Why have we seen almost no innovation in the feminine hygiene space? Mostly because we even feel the need call it “feminine hygiene” at all, softening our speech with terms like “that time of the month” and “women’s troubles” to cover up the embarrassment. The taboo of menstruation means innovators feel uncomfortable tackling its management, leaving today’s women and girls stuck with basically the same products available to them 75 years ago.
One company is working to change that. Thinx, founded by Miki Agrawal and her twin sister Radha, produces period-proof underwear designed to absorb blood and resist stains. Pint-sized and joyfully loud, Miki spoke at LMHQ in Lower Manhattan on Tuesday as part of the membership club’s Women’s Breakfast series.
Talking about “blood” and “stains” might make some feel squeamish, but periods are an important topic to address, not just for women’s comfort and health, but for their success. Plainly put, periods are holding women and girls back. In the U.S., this may mean being too afraid to play sports or holing up at home during menstruation. But in countries without affordable access to period products, the impact is more serious and the implications for economic development loom larger.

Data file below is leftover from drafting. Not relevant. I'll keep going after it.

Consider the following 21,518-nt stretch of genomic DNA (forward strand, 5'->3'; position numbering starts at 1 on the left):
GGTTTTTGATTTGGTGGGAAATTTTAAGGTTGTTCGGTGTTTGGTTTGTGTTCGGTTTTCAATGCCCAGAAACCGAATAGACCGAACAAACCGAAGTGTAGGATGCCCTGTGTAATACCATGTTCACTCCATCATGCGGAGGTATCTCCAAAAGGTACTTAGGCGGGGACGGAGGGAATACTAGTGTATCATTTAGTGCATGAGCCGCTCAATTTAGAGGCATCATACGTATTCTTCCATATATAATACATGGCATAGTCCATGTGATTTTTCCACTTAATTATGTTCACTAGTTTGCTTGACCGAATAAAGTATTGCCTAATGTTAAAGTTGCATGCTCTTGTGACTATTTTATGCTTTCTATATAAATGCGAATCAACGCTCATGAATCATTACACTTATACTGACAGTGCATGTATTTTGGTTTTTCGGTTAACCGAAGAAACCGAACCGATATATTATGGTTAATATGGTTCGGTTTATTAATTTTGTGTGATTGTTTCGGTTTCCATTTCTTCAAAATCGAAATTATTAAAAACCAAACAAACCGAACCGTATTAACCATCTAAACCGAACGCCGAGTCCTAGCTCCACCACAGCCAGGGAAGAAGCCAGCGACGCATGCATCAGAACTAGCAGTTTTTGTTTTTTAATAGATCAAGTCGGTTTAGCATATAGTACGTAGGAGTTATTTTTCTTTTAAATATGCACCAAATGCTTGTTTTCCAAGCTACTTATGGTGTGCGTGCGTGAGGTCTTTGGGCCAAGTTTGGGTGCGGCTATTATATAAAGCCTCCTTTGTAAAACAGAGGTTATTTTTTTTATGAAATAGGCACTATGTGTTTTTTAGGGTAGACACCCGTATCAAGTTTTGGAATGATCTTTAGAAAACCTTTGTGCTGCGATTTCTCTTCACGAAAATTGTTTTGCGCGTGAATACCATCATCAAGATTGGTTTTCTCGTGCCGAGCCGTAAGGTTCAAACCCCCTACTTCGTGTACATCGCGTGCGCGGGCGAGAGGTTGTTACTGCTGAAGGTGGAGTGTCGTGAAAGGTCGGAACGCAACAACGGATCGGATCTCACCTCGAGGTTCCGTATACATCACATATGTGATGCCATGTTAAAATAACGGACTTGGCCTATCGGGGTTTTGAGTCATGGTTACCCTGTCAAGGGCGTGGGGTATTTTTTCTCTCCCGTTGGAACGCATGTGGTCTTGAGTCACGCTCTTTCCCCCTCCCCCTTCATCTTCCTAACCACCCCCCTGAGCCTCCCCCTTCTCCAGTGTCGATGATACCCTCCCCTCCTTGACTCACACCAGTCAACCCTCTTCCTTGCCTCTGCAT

One out of 10 African girls miss school each month because of menstruation. With no other alternative, they turn to makeshift period products—leaves, old plastic bags, dirty rags—that offer little protection. In Uganda, 94 percent of girls report having problems and feeling embarrassed at school. Many of them end up dropping out altogether.
By taking the shame out of periods, Agrawal says she aims to empower women—and through them the world (it’s called the Girl Effect, and it shows that when girls succeed they bring their families and communities with them). Like TOMS and Warby Parker, Thinx employs a give-back model: theirs donates funds, for every pair of Thinx bought, to help provide one set of reusable AFRIpads to a girl in Uganda.
Agrawal has also launched two other companies that give back to the developing world: Icon, for bladder-leak underwear, that supports fistula surgeries, and Tushy, for bidet attachments, that reduces waste and donates to clean latrines.